The following are helpful, general guidelines in the proper installation of rotameters:
  1. Inspect meter for damage that may have occurred during shipping. Report any damage to the container to the freight carrier immediately. 
  2. Make sure your pressure, temperature, fluid and other requirements are compatible with the meter and components (including o-rings). 
  3. Select a suitable location for installation to prevent excess stress on the meter which may result from: 
    • Misaligned pipe. 
    • The weight of related plumbing. 
    • “Water Hammer” which is most likely to occur when flow is suddenly stopped as with quick closing solenoid operated valves. (If necessary, a surge chamber should be installed. This will also be useful in pressure start-up situations.) 
    • Thermal expansion of liquid in a stagnated or valve isolated system. 
    • Instantaneous pressurization which will stress the meter and could result in tube failure. note: In closed thermal transfer or cooling systems, install the meter in the cool side of the line to minimize meter expansion and contraction and possible fluid leaks at the threaded connections. 
  4. Handle the meter carefully during installation. 
    • Use an appropriate amount of teflon tape on external pipe threads before making connections. Do not use paste or stick type thread sealing products. 
    • Over tightening of plastic connections may result in fitting damage. 
  5. Install the meter vertically with the inlet port at the bottom. 
  6. Meters with stainless steel fittings will support several feet of pipe as long as significant vibration or stress resulting from misaligned pipe are not factors. 
  7. Meters with plastic fittings must be installed so that fittings are not made to support any part of the associated plumbing. In addition, meter frame should be fastened to bulkhead, panel or column. 
  8. Meters used in gas service should have suitable valves plumbed in at the inlet and outlet of the meter. These valves should be no more than 1-1/2 pipe diameters from the meter ports. The valve at the outlet should be used to create back pressure as required to prevent float bounce. It should be set initially and then left alone. The inlet valve should be used for throttling purposes. Depending on the installation, valves may not be essential, but they are most useful in many installations. Remember: To get a correct reading of flow in gas service, it is necessary to know the pressure right at the outlet of the meter (before the valve). 
  9. Pressure and temperature maximums must never be exceeded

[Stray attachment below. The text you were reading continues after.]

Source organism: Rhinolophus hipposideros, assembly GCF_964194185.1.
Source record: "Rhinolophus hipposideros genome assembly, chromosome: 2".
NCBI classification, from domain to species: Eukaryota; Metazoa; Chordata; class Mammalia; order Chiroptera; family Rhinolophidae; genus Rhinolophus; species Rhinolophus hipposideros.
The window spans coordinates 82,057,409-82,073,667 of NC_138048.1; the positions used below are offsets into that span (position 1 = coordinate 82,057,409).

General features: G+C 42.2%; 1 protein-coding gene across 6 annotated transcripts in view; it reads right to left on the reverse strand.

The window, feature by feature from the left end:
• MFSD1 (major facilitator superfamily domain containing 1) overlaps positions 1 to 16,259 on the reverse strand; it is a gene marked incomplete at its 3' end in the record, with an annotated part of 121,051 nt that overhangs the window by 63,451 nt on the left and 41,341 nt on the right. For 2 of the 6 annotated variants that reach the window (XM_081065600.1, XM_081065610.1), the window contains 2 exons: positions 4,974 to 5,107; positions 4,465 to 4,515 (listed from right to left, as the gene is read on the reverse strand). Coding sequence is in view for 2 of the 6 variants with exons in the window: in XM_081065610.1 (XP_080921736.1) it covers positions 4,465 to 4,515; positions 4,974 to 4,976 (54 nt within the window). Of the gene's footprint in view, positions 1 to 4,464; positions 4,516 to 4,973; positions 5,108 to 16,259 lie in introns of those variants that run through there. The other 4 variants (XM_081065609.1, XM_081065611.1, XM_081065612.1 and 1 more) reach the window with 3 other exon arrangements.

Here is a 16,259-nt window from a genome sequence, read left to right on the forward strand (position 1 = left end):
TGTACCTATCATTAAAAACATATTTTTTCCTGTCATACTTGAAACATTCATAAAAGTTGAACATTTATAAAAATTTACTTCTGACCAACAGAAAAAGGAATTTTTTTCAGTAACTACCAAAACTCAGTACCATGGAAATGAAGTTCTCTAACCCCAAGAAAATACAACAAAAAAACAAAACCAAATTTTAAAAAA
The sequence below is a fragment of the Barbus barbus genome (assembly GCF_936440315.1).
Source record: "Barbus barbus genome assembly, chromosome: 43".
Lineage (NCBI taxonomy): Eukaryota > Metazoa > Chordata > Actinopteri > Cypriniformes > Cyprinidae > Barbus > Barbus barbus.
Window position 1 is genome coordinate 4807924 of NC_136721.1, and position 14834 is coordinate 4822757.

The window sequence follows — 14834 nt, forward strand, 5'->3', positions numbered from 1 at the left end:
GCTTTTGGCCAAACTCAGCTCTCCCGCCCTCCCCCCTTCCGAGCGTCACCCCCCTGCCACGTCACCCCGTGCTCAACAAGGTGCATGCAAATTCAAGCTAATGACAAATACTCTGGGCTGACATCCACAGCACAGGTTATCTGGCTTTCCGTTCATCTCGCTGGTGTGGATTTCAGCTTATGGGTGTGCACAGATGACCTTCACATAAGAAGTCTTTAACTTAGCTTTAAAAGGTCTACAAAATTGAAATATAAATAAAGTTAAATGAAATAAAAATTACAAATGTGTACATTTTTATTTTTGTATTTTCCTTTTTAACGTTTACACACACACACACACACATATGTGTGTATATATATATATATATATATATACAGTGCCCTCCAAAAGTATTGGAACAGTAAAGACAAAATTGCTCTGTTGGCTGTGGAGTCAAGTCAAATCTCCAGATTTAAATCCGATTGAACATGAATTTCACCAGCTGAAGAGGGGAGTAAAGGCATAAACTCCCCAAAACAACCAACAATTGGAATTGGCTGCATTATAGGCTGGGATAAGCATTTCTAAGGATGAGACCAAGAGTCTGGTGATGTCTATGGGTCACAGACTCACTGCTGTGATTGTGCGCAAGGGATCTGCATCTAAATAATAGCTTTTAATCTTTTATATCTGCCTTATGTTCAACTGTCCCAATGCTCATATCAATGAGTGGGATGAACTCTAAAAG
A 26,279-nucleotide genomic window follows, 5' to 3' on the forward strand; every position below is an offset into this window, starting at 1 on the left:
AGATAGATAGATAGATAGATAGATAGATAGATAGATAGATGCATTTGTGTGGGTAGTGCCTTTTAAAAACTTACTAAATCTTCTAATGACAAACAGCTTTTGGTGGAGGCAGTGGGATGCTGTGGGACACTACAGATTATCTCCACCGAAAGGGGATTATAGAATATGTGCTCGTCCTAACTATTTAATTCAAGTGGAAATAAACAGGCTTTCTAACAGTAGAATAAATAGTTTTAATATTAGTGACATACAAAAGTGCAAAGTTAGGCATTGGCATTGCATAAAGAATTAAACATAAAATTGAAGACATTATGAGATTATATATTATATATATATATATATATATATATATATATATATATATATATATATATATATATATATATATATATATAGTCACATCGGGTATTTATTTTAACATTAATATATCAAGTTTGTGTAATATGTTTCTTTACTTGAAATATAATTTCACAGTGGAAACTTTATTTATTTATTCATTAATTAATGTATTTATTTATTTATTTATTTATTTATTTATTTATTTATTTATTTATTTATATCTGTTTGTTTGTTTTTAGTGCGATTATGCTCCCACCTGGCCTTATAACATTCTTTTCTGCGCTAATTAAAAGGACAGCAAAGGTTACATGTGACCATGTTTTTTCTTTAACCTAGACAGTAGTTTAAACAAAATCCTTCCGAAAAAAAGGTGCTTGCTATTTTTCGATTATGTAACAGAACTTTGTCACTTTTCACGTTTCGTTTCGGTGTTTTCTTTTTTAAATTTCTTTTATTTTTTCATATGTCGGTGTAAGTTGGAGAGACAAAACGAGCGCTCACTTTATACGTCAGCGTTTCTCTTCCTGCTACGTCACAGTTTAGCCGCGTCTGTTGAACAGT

Thursday, March 26, 2015

Thermal Dispersion Flow and Level Technology

thermal dispersion instruments
Thermal dispersion level and flow
instruments (courtesy of Magnetrol)
Thermal dispersion instruments work on the basis of heat transfer. The sensing probe consists of two separate components, both RTDs (temperature detectors). One RTD is used as the reference point and measures the temperature of the fluid right where the probe is immersed. The second RTD is self-heated to a known temperature and maintained. A resulting a temperature differential is created between the two RTDs. By varying the power to the self-heated RTD, the set point can be changed which allows the user to set the instrument for a specific application.

Convective heat is the mechanism of heat transfer for thermal technology level switches based on the principle that a liquid has a thermal conductivity far greater than the thermal conductivity of its corresponding vapor. When the sensor is dry, there is a temperature difference between the two sensors. When fluid comes in contact with both RTDs, there is a cooling effect as the liquid absorbs the heat from the self-heater RTD. The resulting temperature differential drops, and creates a point for high level reference. When the level drops and the sensor goes dry, the temperature difference increases again. The instrument electronics senses the increase in temperature difference and provides a low level reference.

When used for flow applications, the temperature difference under a low flow or no flow condition is controlled by the set point. As the flow rate increases, the sensing RTD is cooled by the fluid moving past the heated sensor - the greater the flow, the greater the cooling. Conversely, the reduction in the temperature differential between the two RTDs indicates that the flow rate is exceeding the set point of the instrument.

Sunday, March 15, 2015

Float Operated Level Switch Fundementals

Float Level Switch
Float Level Switch
(courtesy of Magnetrol)

Float operated level switches are suitable for use on clean liquid applications alarm, pump control and safety shutdown applications.

These float type units are typically designed, fabricated and certified to compliance with ASME B31.3 specifications.

The design of float operated level switches is based upon the principle that a magnetic field will penetrate non-magnetic materials such as 316 stainless steel. In the case of a float type level switch, the float moves a magnetic attraction sleeve within a non-magnetic enclosing tube which in turn trips an electrical switch mechanism. The enclosing tube of housing provides a pressure seal for the chamber as well as the process.

As the liquid level rises in the chamber (refer to Figure 1), the float moves the magnetic attraction sleeve up within the enclosing tube, and into the field of the switch mechanism magnet. Resultingly, the magnet is drawn in tightly to the enclosing tube causing the switch to trip, “making” or “breaking” the electrical circuit.

As the liquid level falls, the float drops and moves the attraction sleeve out of the magnetic field, releasing the switch at a predetermined “low level” (refer to Figure 2). The tension spring ensures the return of the switch in a snap action.